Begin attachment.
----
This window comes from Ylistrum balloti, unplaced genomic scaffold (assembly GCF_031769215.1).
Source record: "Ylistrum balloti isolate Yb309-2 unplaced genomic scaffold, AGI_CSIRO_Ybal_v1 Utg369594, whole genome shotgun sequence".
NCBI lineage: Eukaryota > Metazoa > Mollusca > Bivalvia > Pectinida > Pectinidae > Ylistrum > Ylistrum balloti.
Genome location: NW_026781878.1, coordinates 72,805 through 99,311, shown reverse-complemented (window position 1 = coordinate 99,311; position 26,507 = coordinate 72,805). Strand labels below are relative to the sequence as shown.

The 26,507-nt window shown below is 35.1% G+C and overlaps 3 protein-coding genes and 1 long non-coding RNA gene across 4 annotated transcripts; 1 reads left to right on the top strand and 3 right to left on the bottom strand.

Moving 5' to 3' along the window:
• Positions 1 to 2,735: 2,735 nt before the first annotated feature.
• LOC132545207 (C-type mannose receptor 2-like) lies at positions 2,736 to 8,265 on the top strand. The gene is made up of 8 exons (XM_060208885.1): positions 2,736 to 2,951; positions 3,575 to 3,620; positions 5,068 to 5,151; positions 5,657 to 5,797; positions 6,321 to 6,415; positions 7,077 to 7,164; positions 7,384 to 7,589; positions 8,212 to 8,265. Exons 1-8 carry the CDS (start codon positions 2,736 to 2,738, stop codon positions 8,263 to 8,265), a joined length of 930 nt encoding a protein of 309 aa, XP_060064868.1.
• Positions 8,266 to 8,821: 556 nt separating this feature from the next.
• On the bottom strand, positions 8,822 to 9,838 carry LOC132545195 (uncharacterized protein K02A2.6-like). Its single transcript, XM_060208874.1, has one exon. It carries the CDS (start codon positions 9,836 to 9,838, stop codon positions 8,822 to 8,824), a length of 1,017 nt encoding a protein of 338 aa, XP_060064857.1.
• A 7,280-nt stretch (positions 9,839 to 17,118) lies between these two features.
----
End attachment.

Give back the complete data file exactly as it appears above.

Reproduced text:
This window comes from Ylistrum balloti, unplaced genomic scaffold (assembly GCF_031769215.1).
Source record: "Ylistrum balloti isolate Yb309-2 unplaced genomic scaffold, AGI_CSIRO_Ybal_v1 Utg369594, whole genome shotgun sequence".
NCBI lineage: Eukaryota > Metazoa > Mollusca > Bivalvia > Pectinida > Pectinidae > Ylistrum > Ylistrum balloti.
Genome location: NW_026781878.1, coordinates 72,805 through 99,311, shown reverse-complemented (window position 1 = coordinate 99,311; position 26,507 = coordinate 72,805). Strand labels below are relative to the sequence as shown.

The 26,507-nt window shown below is 35.1% G+C and overlaps 3 protein-coding genes and 1 long non-coding RNA gene across 4 annotated transcripts; 1 reads left to right on the top strand and 3 right to left on the bottom strand.

Moving 5' to 3' along the window:
• Positions 1 to 2,735: 2,735 nt before the first annotated feature.
• LOC132545207 (C-type mannose receptor 2-like) lies at positions 2,736 to 8,265 on the top strand. The gene is made up of 8 exons (XM_060208885.1): positions 2,736 to 2,951; positions 3,575 to 3,620; positions 5,068 to 5,151; positions 5,657 to 5,797; positions 6,321 to 6,415; positions 7,077 to 7,164; positions 7,384 to 7,589; positions 8,212 to 8,265. Exons 1-8 carry the CDS (start codon positions 2,736 to 2,738, stop codon positions 8,263 to 8,265), a joined length of 930 nt encoding a protein of 309 aa, XP_060064868.1.
• Positions 8,266 to 8,821: 556 nt separating this feature from the next.
• On the bottom strand, positions 8,822 to 9,838 carry LOC132545195 (uncharacterized protein K02A2.6-like). Its single transcript, XM_060208874.1, has one exon. It carries the CDS (start codon positions 9,836 to 9,838, stop codon positions 8,822 to 8,824), a length of 1,017 nt encoding a protein of 338 aa, XP_060064857.1.
• A 7,280-nt stretch (positions 9,839 to 17,118) lies between these two features.